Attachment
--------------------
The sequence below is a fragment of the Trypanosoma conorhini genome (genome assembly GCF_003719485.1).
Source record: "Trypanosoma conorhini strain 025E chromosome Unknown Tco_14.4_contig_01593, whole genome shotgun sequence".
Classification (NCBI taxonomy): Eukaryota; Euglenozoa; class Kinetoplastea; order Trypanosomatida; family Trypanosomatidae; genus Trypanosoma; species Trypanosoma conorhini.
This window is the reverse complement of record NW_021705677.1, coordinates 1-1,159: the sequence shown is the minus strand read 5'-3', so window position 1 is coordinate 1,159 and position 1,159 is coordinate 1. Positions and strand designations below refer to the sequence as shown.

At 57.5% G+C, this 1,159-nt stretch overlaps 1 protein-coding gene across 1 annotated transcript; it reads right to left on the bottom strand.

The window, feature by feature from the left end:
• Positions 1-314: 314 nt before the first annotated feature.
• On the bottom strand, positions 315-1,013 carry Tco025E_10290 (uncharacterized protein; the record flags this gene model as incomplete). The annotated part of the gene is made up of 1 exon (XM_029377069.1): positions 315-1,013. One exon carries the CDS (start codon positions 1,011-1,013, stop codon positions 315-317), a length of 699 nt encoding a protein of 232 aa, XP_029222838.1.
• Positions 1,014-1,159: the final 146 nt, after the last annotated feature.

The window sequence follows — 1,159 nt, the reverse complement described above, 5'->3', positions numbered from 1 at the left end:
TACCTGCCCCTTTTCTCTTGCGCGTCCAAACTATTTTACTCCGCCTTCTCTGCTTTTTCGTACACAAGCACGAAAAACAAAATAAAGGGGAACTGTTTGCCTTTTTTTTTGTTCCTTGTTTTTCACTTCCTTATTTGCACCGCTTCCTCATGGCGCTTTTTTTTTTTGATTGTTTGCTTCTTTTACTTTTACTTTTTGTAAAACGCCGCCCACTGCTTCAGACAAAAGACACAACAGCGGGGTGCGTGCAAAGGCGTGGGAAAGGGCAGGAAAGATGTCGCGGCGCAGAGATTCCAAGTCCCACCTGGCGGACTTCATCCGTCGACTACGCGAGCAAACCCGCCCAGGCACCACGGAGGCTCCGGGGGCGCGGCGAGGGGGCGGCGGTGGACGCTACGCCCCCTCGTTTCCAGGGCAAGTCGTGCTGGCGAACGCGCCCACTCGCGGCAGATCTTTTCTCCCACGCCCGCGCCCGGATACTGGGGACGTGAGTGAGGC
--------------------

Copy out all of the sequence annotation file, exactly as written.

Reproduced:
The sequence below is a fragment of the Trypanosoma conorhini genome (genome assembly GCF_003719485.1).
Source record: "Trypanosoma conorhini strain 025E chromosome Unknown Tco_14.4_contig_01593, whole genome shotgun sequence".
Classification (NCBI taxonomy): Eukaryota; Euglenozoa; class Kinetoplastea; order Trypanosomatida; family Trypanosomatidae; genus Trypanosoma; species Trypanosoma conorhini.
This window is the reverse complement of record NW_021705677.1, coordinates 1-1,159: the sequence shown is the minus strand read 5'-3', so window position 1 is coordinate 1,159 and position 1,159 is coordinate 1. Positions and strand designations below refer to the sequence as shown.

At 57.5% G+C, this 1,159-nt stretch overlaps 1 protein-coding gene across 1 annotated transcript; it reads right to left on the bottom strand.

The window, feature by feature from the left end:
• Positions 1-314: 314 nt before the first annotated feature.
• On the bottom strand, positions 315-1,013 carry Tco025E_10290 (uncharacterized protein; the record flags this gene model as incomplete). The annotated part of the gene is made up of 1 exon (XM_029377069.1): positions 315-1,013. One exon carries the CDS (start codon positions 1,011-1,013, stop codon positions 315-317), a length of 699 nt encoding a protein of 232 aa, XP_029222838.1.
• Positions 1,014-1,159: the final 146 nt, after the last annotated feature.

The window sequence follows — 1,159 nt, the reverse complement described above, 5'->3', positions numbered from 1 at the left end:
TACCTGCCCCTTTTCTCTTGCGCGTCCAAACTATTTTACTCCGCCTTCTCTGCTTTTTCGTACACAAGCACGAAAAACAAAATAAAGGGGAACTGTTTGCCTTTTTTTTTGTTCCTTGTTTTTCACTTCCTTATTTGCACCGCTTCCTCATGGCGCTTTTTTTTTTTGATTGTTTGCTTCTTTTACTTTTACTTTTTGTAAAACGCCGCCCACTGCTTCAGACAAAAGACACAACAGCGGGGTGCGTGCAAAGGCGTGGGAAAGGGCAGGAAAGATGTCGCGGCGCAGAGATTCCAAGTCCCACCTGGCGGACTTCATCCGTCGACTACGCGAGCAAACCCGCCCAGGCACCACGGAGGCTCCGGGGGCGCGGCGAGGGGGCGGCGGTGGACGCTACGCCCCCTCGTTTCCAGGGCAAGTCGTGCTGGCGAACGCGCCCACTCGCGGCAGATCTTTTCTCCCACGCCCGCGCCCGGATACTGGGGACGTGAGTGAGGC